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Buying a car in France is a relatively straightforward process which requires a fair amount of paperwork. Those in the market for a new car will find that much the same as anywhere else in greater Europe, the dealer takes care of all the administration. Prices of new cars appear to be roughly in line with those in other European countries. Importing a car to France is a complicated and expensive process. It's generally easier for expats to buy a car in France than it is to import one.
Buying used or pre-owned cars in France can be far more expensive than it would be in some other countries. However, this is counterbalanced by the fact that a second-hand car will usually maintain a high resale value.
Choosing a vehicle
The French are loyal to their own local automotive brands. The roadsides in most French cities are littered with Renault, Citroen and Peugeot dealers. If expats choose to purchase a local car brand, they'll be able to easily find service centres and spare parts.
International car dealerships in France are also plentiful. In a more rural area, there won't necessarily be as large of an international selection of second-hand cars or dealerships that deal with foreign brands. The number of garages with a stock of the parts required for car servicing will also be considerably lower.
Buying a new car in France
Buying a car from a dealership in France is usually very easy. As a foreigner unfamiliar with the purchasing process, going through a dealership can greatly reduce the administrative burden attached to buying a car. However, purchasing a car through a dealership is often more expensive than a private sale would be. Expats should also note that many dealers are closed between 12pm and 2pm.
Expats who have the time and are willing to put in the extra effort should consider buying a car from an individual seller. Buying a pre-owned car in France is a highly-regulated process. As a result, it’s unlikely that expats will be scammed or sold a stolen car.
Buying a used car in France
Expats looking to buy a used car in France should first consult online classifieds, virtual marketplaces and used car dealerships to find their ideal vehicle.
All used cars in France over four years old must pass a garage inspection before they can be rightfully sold. This inspection is known as a contrôle technique, and it must be conducted no more than six months before the date of sale. Successfully inspected cars will have a sticker in the corner of their windscreen. If no sticker is present, expats should be sure to insist that the vehicle is inspected.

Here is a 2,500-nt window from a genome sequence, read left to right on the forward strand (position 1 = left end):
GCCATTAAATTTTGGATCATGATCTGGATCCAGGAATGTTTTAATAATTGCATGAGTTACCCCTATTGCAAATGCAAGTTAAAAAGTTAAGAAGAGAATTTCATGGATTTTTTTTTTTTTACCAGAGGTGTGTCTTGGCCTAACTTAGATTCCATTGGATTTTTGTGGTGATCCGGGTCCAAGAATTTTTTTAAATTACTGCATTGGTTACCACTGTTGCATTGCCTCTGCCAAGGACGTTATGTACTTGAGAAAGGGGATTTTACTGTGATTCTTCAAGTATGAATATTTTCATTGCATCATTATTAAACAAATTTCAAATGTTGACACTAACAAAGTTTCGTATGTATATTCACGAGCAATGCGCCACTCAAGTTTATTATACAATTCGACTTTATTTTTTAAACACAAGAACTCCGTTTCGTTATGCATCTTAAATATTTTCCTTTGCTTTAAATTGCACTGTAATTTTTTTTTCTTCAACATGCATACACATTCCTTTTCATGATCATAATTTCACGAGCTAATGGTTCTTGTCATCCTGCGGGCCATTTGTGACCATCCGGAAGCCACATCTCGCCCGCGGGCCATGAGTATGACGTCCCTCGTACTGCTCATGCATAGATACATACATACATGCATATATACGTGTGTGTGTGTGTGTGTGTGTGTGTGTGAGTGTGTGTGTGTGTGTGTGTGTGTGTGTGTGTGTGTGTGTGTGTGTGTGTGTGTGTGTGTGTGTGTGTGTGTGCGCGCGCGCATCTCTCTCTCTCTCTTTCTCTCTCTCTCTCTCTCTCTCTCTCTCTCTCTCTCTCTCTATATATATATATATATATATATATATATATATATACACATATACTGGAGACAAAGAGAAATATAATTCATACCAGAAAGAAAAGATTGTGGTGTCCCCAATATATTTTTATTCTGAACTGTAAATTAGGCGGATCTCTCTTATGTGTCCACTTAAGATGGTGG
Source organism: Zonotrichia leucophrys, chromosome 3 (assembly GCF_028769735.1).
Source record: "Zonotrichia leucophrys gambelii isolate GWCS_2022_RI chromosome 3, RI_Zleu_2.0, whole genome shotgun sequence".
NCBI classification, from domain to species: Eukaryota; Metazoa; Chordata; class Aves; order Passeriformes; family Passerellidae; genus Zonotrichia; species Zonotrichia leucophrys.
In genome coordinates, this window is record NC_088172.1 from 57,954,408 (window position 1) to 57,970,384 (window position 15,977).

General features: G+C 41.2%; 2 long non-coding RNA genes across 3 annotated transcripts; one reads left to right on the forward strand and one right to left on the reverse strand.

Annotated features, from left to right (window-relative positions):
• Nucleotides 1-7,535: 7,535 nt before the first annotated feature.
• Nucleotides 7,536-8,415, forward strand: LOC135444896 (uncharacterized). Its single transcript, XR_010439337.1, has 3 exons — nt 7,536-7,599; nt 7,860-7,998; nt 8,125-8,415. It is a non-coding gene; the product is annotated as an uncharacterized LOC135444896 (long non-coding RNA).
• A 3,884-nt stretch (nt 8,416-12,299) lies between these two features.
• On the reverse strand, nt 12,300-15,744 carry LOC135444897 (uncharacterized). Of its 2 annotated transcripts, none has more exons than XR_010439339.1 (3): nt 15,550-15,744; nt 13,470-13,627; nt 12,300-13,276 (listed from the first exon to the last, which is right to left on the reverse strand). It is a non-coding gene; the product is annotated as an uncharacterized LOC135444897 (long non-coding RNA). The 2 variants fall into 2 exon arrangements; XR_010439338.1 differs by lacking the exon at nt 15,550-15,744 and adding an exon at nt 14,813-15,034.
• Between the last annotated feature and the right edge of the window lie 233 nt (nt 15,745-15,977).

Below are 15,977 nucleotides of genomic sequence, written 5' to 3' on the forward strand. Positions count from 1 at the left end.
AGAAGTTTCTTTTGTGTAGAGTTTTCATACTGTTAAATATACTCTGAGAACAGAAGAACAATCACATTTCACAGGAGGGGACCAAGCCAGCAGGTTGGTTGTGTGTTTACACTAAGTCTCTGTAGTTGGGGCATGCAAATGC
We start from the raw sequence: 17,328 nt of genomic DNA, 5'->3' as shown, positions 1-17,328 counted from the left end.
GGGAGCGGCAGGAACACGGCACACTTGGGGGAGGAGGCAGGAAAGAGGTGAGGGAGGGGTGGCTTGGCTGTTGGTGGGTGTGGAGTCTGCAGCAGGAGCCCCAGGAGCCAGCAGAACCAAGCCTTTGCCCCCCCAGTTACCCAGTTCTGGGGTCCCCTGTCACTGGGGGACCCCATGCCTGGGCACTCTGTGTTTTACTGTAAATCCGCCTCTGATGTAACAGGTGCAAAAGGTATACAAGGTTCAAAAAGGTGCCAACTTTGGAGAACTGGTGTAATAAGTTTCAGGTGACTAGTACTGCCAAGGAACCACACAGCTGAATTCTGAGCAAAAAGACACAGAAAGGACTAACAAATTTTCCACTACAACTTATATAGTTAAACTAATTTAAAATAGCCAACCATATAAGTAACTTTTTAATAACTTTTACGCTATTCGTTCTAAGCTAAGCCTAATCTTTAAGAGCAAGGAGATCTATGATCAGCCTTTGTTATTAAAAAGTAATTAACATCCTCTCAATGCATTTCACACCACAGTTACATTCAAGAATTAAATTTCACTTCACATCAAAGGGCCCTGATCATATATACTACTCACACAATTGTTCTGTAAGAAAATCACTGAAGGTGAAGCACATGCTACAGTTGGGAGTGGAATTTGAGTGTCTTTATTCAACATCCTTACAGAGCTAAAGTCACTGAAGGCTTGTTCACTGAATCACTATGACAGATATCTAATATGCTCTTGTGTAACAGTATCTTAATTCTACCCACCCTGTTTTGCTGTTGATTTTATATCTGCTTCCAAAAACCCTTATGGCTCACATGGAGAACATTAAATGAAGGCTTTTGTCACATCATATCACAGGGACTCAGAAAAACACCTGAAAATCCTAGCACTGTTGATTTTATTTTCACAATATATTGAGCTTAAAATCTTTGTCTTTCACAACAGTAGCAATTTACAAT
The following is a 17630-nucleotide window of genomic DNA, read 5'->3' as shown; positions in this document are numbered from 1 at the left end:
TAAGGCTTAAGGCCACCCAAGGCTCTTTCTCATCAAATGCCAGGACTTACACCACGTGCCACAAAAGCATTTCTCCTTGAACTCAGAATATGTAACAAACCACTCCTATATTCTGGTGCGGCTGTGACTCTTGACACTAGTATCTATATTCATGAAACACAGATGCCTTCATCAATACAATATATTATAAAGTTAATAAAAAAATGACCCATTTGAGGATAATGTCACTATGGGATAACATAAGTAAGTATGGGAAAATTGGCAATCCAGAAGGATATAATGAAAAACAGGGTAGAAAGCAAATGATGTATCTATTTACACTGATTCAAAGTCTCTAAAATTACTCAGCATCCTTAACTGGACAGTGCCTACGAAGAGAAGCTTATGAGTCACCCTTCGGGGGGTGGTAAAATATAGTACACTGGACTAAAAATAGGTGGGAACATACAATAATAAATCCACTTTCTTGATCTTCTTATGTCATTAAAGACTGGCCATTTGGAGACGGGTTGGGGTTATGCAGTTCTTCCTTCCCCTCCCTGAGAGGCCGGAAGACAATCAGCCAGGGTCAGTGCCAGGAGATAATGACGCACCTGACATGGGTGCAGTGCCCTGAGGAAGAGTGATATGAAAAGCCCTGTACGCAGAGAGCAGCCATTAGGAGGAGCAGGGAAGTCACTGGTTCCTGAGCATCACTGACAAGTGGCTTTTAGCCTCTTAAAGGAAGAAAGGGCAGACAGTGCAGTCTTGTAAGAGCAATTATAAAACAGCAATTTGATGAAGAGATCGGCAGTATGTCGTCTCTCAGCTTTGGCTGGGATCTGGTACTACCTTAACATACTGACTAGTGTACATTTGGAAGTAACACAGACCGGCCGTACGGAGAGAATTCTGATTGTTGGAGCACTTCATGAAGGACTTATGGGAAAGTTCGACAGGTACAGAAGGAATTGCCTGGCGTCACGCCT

If expats are buying from a used car dealer, the dealership will likely manage most of the paperwork. However, if buying from an individual, expats will need to ensure they are provided with all of the necessary documents. These can be verified at the nearest préfecture.
Once all the paperwork is in order the sale can be made. Account transfers or personal cheques accompanied by multiple forms of identification are usually accepted. It’s often best to have signed up with an insurance provider before the transaction as proof of insurance will be needed to register the car.
Registering a car in France
Within one week of purchasing a car, expats will need to visit the local préfecture or sous-préfecture to register the car in their name. This will require several documents, usually including proof of residence and proof of insurance. The registration fee varies depending on the horsepower of the vehicle.
Driving in France
The French seem to have adopted a slightly different attitude toward their vehicles than that of most Westerners. The number of cars that drive around with dents and scratches is quite noticeable, and locals seem satisfied that this is a likely destiny for their vehicle.
Expats should remember that it's a legal obligation to keep the carte grise (registration certificate) in the car, as police can stop and ask for it at any time. It's also a legal requirement to keep a warning triangle and a fluorescent yellow jacket or bib in the car in case of an accident. These aren't supplied when the vehicle is purchased and expats will have to source them independently.
Sholu has lived in many places and worked in a number of fields before settling in France. Sholu and her husband Mark bought their French house in a beautiful village in southwest France in 2004 and are running a bed and breakfast as well as painting holidays, gourmet breaks and day trips into the stunning Pyrenees and rolling hills of the Gers, the Tuscany of France. Read more at www.bonne-la-vie.com.
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